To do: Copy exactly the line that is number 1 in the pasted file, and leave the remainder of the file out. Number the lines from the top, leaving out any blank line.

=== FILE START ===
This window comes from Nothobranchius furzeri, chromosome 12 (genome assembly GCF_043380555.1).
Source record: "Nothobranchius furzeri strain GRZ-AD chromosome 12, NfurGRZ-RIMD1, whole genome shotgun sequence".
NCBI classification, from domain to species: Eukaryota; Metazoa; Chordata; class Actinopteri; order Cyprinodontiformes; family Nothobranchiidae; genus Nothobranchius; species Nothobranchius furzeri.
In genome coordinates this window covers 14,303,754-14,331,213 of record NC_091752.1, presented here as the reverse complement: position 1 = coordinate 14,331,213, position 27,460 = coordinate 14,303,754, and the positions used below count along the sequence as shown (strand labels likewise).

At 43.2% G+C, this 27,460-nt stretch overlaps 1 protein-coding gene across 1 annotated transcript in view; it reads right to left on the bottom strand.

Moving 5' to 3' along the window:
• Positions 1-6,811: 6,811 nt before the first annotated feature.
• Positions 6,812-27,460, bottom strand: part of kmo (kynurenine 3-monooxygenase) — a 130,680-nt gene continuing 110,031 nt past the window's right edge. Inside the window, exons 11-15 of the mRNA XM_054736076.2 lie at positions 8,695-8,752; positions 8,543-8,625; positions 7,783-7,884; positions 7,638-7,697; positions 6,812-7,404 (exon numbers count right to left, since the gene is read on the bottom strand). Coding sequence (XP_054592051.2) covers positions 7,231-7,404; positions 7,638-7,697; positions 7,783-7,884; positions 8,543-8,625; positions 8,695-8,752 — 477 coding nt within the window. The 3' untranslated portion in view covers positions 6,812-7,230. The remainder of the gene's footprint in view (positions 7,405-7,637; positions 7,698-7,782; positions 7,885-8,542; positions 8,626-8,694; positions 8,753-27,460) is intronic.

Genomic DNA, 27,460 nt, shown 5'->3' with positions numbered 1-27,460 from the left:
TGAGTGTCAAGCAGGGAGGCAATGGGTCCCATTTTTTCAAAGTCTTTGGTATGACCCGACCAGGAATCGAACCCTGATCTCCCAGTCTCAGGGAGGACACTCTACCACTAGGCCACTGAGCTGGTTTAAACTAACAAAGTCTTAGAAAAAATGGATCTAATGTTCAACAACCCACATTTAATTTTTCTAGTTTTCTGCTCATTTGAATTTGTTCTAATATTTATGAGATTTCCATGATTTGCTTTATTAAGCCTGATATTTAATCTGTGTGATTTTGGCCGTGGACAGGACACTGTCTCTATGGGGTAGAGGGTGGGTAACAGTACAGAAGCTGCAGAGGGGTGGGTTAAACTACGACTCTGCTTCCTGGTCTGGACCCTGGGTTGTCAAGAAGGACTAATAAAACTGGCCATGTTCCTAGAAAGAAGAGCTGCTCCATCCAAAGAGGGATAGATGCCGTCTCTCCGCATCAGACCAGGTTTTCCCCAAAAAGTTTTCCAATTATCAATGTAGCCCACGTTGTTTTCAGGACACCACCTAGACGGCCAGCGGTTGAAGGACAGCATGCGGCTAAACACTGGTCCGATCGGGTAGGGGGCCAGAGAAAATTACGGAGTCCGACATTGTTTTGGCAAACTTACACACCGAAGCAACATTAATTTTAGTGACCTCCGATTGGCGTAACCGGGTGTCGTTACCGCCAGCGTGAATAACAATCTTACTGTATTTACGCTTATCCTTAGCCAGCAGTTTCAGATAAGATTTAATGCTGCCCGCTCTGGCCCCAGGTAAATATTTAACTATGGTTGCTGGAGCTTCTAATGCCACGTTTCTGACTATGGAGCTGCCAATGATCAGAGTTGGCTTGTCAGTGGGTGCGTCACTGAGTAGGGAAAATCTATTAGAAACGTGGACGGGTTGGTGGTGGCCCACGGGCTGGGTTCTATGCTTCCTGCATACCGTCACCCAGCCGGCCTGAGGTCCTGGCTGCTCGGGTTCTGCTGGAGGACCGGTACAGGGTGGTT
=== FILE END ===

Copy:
This window comes from Nothobranchius furzeri, chromosome 12 (genome assembly GCF_043380555.1).